They cover it, but it has been seen.
Is that ‘Inadequate’, Grade 4 dress or conduct? I think not.
This guy does a remarkable job promoting anti-bullying and anti-prejudice in schools – Michael Wilshaw would faint!?
I know another teacher who wears their PE kit, every day, whether or not they are teaching PE, does that mean they are not dressed in a way which befits their professional status?
As a recently qualified teacher some years ago, I experienced my first inspection. The Lead Inspector toured the school with the Head Teacher and commented to her something I have always remembered and admired:
“You have sure a wonderful range of individual teachers in your school. From the very experienced lady in Nursery to the young man with all the jewellery and bracelets (that was me by the way), it is lovely that your children get to see a variety of personalities.”
So, my wearing of 7 rings and 5 bracelets didn’t concern him, he liked it. Would this new regimen perhaps have frowned on it and ‘marked my training provider down’ for not teaching me what to put on in the morning?
I’m not sure that my College Tutor would’ve had the inclination to scrutinise my wardrobe.
I struggle to begin to express how terrifying this whole process is becoming.
In what sense does it help?
Mr Wilshaw tells us that:
‘…training providers have sent NQTs out into schools unprepared for the rigours of the classroom…’
We all know this.
NQTs know this.
Having your own class for the 1st time is terrifying. It is the first time that YOU are responsible for setting the climate for learning and not just adapting yourself into one that is already set by a teacher/school during your placements. It takes a little time. It is tough. We learn and we are taught by experienced colleagues, it is what we do and the vast overwhelming majority get it right.
Trainee teachers are not taught a great deal about behaviour management. That is why so many cite it when they choose to leave. I never found that learning about the work of child psychologists helped me very much – I know my Maslow, but have never really felt it was a tool for my practice.
Teachers don’t learn to be good at classroom and behaviour management in a tutorial or lecture. They do it through experience. If they are lucky they learn from good and outstanding teacher mentors during placements and from their colleagues in school. But it often takes a little time to find a way that works for the individual and develop a range of strategies which suit a range of different pupils.
We encourage children to make mistakes and build resiliency from it – but teachers don’t seem to be permitted to do it.
We take risks in being innovative with teaching methods and with new technologies and all is well, but if something doesn’t work there is the risk that if you are seen to go wrong – you have a problem and this absolutely should not be the case.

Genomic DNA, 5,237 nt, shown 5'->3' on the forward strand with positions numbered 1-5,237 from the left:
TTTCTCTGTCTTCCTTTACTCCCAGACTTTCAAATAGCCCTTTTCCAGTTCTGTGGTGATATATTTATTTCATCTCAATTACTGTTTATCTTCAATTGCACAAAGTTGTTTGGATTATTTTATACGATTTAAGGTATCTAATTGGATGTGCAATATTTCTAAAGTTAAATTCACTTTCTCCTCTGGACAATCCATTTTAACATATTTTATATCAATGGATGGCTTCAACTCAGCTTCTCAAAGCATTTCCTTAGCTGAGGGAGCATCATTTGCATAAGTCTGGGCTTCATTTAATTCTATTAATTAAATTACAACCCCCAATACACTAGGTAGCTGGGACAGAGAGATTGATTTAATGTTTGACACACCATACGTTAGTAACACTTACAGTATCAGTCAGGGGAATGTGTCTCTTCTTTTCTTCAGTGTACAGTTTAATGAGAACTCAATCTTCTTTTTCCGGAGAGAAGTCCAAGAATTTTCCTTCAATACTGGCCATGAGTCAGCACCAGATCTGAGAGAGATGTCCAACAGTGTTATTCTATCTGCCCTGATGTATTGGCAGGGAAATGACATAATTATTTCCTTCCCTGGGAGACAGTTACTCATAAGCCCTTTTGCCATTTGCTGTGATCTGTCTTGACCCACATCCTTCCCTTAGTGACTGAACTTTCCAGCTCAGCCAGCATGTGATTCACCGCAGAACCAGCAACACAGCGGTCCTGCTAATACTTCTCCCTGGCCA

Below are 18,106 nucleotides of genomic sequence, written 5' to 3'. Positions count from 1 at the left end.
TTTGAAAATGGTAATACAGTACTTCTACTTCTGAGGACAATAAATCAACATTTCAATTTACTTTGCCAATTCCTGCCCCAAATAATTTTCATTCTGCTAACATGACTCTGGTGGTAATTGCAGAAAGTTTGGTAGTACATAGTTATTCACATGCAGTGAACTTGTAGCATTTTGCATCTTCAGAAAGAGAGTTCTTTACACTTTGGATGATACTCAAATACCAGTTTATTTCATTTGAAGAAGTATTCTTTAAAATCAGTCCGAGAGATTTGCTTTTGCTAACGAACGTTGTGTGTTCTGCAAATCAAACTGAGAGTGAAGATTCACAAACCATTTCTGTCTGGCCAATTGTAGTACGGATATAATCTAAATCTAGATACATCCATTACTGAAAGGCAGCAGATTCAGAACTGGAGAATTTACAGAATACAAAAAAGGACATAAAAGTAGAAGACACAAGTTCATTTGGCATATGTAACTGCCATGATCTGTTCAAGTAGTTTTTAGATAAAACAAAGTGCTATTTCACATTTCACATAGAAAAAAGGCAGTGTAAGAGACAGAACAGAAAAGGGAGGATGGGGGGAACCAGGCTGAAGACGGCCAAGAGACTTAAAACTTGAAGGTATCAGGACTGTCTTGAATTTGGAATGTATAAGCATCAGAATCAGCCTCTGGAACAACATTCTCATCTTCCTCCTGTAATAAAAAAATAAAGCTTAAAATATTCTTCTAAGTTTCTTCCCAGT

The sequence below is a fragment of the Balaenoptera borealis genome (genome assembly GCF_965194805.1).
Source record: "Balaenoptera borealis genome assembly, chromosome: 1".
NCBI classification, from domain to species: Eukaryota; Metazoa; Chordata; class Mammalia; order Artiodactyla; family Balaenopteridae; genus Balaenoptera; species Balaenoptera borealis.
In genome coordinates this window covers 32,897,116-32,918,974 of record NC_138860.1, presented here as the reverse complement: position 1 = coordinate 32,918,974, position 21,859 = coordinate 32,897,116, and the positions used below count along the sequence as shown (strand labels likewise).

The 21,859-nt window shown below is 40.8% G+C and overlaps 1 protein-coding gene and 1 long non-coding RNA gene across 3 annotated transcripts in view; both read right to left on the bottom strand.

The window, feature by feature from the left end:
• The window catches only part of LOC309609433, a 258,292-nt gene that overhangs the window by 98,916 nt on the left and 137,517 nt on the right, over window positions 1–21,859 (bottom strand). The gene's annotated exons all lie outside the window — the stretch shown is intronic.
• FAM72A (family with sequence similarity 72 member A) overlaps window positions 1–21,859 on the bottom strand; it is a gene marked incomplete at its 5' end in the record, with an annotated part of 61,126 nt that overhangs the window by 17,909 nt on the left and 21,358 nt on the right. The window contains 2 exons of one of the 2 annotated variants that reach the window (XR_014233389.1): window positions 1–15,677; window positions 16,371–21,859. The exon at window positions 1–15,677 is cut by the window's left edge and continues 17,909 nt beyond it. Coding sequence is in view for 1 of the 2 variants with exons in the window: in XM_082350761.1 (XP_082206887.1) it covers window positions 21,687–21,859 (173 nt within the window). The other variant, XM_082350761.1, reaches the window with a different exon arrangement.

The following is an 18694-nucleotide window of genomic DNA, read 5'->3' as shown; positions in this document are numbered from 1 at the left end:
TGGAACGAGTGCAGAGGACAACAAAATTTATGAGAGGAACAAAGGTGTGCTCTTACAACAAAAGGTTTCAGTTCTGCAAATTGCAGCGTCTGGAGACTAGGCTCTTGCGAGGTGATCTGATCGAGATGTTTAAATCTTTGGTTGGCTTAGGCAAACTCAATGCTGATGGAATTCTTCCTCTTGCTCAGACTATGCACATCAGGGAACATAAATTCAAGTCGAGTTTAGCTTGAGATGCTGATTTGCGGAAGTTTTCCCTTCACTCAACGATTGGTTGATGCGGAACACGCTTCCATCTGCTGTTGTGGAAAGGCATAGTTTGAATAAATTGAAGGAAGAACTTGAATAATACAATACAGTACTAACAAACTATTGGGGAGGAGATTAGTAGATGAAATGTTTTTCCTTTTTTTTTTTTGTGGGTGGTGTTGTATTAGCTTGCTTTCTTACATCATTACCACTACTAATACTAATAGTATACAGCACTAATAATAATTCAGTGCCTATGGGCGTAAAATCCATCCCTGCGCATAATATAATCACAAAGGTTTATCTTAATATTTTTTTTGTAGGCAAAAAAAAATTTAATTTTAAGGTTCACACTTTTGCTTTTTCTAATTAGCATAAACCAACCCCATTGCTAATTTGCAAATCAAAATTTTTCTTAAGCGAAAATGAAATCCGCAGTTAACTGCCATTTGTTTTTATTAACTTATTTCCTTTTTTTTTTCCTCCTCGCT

Sean Harford says that ‘…this will help raise standards…’.
Is this because OfSted is held in such high regard and that the teaching profession has so much faith in it?
If we want new innovative teachers to stick around – let’s support them. Let’s teach them, not scrutinize every move. That is why they leave!
Imagine if you will… it is Week 2 in September… OfSted are coming to inspect, not your school, but you.
Are you excited and looking forward to the prospect?
Are you filled with self-doubt, because now, it isn’t just about you, but your school, your job, your colleagues…?
Seems a little harsh to me.
If ‘poor pupil behaviour’ is cited as the primary reason – is this being addressed in ITT? And not just through relentless Ofsted edict.
Let us not say the pie tastes bad, when we haven’t carefully judged what the cook put in.
If the recipe is wrong, the food will taste bad.
Improve training on understanding pupil behaviour and managing it, then we can perhaps alleviate the pressure put on new teachers by preparing them for the real world inside their own classroom.
I have written about this before:
I worry that this design will not stem the tide of new teacher leaving within 5 years, it might make it 5 months!
What the teaching profession needs is a regular influx of new minds, fresh ideas and innovation.
While this is not provided solely by newly qualified teachers, they are a source of it and the NQTs of today are the Headteachers and School Leaders of tomorrow. They have enormous value. Why do we seek to undermine, under value and over scrutinise before they have had chance to show what they are capable of?
I would really like to know what are other peoples opinions on this.